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Shopify Speed Optimization
ShopifyE-commerce

Shopify Speed Optimization: The only guide you’ll need to read

Guide

April 10, 2024Author: Preslav Nikov16 min read
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Shopify store speed has a huge impact on your online business performance. If your page loading speed is slow, you are likely frustrating potential customers and driving them away to your competitors. 

However, speeding up your site isn’t straightforward because it requires a careful balance between performance and quality. There are misconceptions and diminishing returns related to it as well.

In this guide, you’ll read all the do’s and don’ts of how to speed up your Shopify store. 

In this article:

  • The five most common issues with Shopify store speed

  • Shopify speed optimization best practices

  • Understanding the impact of website speed on your business

  • The Shopify ecosystem with regards to speed

  • How to speed up your Shopify store step by step? 

  • Tools you can use to measure your site speed

The 5 most common issues with Shopify store speed

Responsiveness and Slow Mobile Speed

Most stores receive around 90% of the traffic and 80% of the orders on mobile.

Slow mobile speed is one of the most common issues with websites overall.

This is because websites are traditionally built to be desktop-first.

However, this ignores that mobile devices have limited hardware capacities and might access your store differently.

That’s why mobile speed is almost always lower than desktop.

Only 35% of all websites are optimized for mobile for speed, performance, and responsiveness.

Source

However, store owners need to take immediate action to improve their mobile load speed, as in recent years mobile traffic has surpassed desktop traffic.

Although exact numbers depend on your industry, customers who use mobile devices to make purchases are now a majority in most industries.

Heavy Use of JavaScript

Bloated JavaScript code from apps is one of the biggest culprits for slow store performance on Shopify.

Excessive code from apps and third-party software can significantly delay page rendering.

While JavaScript is necessary for enabling advanced functionalities in your store, the code needs to be written in a lean way.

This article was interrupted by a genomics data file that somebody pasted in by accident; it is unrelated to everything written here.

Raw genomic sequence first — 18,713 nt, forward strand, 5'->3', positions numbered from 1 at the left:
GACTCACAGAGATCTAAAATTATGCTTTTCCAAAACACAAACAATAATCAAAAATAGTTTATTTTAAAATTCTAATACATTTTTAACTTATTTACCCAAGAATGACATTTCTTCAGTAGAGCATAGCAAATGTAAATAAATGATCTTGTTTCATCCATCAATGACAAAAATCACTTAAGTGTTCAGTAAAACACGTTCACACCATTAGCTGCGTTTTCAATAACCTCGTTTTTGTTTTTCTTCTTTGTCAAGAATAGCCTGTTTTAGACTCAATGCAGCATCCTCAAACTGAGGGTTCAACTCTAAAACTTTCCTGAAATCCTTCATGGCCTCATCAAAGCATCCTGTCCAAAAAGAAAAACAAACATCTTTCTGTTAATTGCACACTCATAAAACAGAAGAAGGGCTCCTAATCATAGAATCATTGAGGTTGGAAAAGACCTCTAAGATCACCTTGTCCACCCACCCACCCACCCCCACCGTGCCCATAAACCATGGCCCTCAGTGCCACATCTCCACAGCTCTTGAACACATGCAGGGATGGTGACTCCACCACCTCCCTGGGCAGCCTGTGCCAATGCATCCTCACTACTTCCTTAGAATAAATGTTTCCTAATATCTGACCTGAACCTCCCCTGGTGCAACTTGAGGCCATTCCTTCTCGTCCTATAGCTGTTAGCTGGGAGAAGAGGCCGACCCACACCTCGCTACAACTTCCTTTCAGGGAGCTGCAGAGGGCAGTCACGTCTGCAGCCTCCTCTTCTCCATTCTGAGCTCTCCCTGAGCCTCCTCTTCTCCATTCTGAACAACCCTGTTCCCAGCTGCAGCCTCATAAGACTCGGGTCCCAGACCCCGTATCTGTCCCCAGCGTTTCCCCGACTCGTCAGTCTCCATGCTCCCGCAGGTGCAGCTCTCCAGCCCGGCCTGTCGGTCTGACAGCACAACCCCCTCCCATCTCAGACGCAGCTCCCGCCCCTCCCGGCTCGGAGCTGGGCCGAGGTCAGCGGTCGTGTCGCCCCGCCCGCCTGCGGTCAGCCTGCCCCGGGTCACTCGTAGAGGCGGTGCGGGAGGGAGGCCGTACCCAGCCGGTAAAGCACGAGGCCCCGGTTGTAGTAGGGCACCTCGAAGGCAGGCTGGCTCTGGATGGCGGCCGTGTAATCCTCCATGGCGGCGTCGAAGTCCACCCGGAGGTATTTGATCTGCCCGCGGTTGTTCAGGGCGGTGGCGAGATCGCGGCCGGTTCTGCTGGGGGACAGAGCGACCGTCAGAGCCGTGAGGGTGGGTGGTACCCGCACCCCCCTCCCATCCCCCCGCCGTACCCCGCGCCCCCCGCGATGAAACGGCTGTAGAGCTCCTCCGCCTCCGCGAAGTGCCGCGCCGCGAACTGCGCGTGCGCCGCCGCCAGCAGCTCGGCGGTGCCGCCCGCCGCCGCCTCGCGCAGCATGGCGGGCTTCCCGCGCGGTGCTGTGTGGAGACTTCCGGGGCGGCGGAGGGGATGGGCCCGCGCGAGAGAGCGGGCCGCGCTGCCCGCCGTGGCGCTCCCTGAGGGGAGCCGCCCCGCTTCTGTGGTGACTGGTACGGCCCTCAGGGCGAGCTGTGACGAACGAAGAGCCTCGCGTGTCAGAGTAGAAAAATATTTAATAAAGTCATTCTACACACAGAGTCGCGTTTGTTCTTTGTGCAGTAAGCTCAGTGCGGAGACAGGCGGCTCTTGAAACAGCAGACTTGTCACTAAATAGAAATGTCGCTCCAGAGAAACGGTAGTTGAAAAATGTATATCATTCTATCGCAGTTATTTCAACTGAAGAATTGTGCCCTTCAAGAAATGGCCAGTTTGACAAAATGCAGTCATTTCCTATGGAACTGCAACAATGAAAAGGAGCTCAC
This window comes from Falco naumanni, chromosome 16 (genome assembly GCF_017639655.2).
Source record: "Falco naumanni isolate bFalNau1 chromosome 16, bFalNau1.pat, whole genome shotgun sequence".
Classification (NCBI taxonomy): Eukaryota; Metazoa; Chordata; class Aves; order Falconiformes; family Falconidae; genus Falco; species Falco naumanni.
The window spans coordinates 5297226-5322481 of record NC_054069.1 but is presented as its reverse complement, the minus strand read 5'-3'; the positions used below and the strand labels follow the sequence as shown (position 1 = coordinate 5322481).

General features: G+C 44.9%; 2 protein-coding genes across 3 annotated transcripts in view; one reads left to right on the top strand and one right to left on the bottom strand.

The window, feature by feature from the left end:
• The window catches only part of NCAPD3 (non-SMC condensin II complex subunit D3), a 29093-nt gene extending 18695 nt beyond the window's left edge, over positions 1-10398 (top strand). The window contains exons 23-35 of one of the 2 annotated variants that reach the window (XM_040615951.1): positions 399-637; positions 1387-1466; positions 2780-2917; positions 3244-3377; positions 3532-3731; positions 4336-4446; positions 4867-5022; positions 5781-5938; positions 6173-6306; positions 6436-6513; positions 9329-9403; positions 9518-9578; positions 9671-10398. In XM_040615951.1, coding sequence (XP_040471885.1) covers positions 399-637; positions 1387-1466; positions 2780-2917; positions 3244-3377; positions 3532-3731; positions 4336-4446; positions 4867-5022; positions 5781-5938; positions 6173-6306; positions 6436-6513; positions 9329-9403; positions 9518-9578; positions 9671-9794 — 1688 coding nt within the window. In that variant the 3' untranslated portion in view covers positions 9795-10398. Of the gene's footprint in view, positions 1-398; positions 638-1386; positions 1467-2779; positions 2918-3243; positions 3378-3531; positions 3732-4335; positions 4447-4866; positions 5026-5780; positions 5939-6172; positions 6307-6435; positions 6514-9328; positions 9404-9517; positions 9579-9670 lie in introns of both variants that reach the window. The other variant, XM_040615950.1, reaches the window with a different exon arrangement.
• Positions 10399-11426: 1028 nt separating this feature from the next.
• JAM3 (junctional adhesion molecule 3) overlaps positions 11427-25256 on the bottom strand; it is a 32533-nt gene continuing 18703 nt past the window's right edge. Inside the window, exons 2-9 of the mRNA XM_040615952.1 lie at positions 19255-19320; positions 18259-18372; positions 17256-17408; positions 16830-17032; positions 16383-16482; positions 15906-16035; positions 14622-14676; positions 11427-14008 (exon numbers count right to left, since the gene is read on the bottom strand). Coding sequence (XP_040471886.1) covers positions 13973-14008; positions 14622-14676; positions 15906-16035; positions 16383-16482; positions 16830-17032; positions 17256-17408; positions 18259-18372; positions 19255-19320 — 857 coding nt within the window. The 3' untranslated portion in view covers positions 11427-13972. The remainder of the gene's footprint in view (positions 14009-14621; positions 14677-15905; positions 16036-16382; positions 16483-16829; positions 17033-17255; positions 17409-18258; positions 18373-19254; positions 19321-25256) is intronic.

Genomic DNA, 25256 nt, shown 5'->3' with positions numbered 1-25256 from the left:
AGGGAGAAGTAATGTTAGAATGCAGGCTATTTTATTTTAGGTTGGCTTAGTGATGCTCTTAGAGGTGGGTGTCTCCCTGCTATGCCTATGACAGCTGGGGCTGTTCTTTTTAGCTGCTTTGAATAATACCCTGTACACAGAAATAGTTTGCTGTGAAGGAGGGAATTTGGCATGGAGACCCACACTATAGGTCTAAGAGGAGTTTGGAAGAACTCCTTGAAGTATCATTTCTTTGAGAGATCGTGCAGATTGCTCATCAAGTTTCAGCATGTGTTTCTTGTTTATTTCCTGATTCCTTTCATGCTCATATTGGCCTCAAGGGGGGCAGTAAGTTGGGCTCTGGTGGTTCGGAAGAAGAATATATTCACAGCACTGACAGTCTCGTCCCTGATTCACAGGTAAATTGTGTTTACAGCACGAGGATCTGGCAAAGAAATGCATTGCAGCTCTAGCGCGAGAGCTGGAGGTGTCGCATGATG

For example, many users rely on installing apps that clutter their store with hundreds of lines of code instead of writing a few lines of code directly in their theme that gets the job done.

Naturally, apps are an easier solution but they come with the drawback of slowing down your store.

Unoptimized Images

Images cause problems when they are:

  • Large size

  • High-resolution

  • The wrong file type

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Unoptimized images consume a lot of bandwidth and slow down users every time they interact with your store.

This issue gets progressively worse the more images a store has and leads to a poor customer experience.

Videos

Videos can significantly slow down your store, due to their large file size. The impact of unoptimized videos becomes more pronounced as you add more content.

This is a crucial mistake on pages that are meant to load quickly to keep user engagement high.

Third-party scripts

Services like analytics, chatbots, and marketing tools can increase page load times, particularly if they're not optimized for efficiency.

A key issue is that many of these scripts load synchronously, blocking other page elements from loading quickly, which can degrade user experience.

Shopify speed optimization best practices

Tips to optimize images

  • Convert Images to JPEG or JPG 

JPEG and JPG file formats are lighter than PNG. If you have a PNG image that doesn’t have a transparent background, you can convert it. You can do this with any conversion software such as Freeconvert and minimal technical skills. Moreover, Shopify has a built-in transformer that makes all the images in WebP format.

  • Compress images 

Similar to reducing image sizes through conversion, you can take a step further and use free image compression tools to lower the size of your images while keeping an acceptable quality. We recommend using crush.pics for this. 


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  • Keep rendered image sizes low - Developer skills needed

Images have an intrinsic and a rendered size. For optimal performance keep the intrinsic size to be between 1.5x and 2x of the rendered image size, depending on the picture and the quality you need. 



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For example a picture that is displayed on the site that is 400 pixels in width needs to be rendered at 600 to 800 pixels width so it does not lose quality but is not too heavy.

This is typically achieved by tweaking the code - some technical skill is expected for this.

  • Lazy load Images - Developer skills needed

Instead of loading all images when the page is opened, load them as they’re about to enter the viewport. You can also have low-quality placeholder images that are replaced by a higher-quality version as they appear on screen. 

To implement lazy loading, you need to add an attribute to the image tag in your theme code or use a Shopify App to do it. 

  • Add a responsive image snippet - Developer skills needed

Instead of having 2 separate images for mobile and desktop you can compile both versions using the <picture> tag and a few lines of code to tell the store which image to load depending on the client’s device.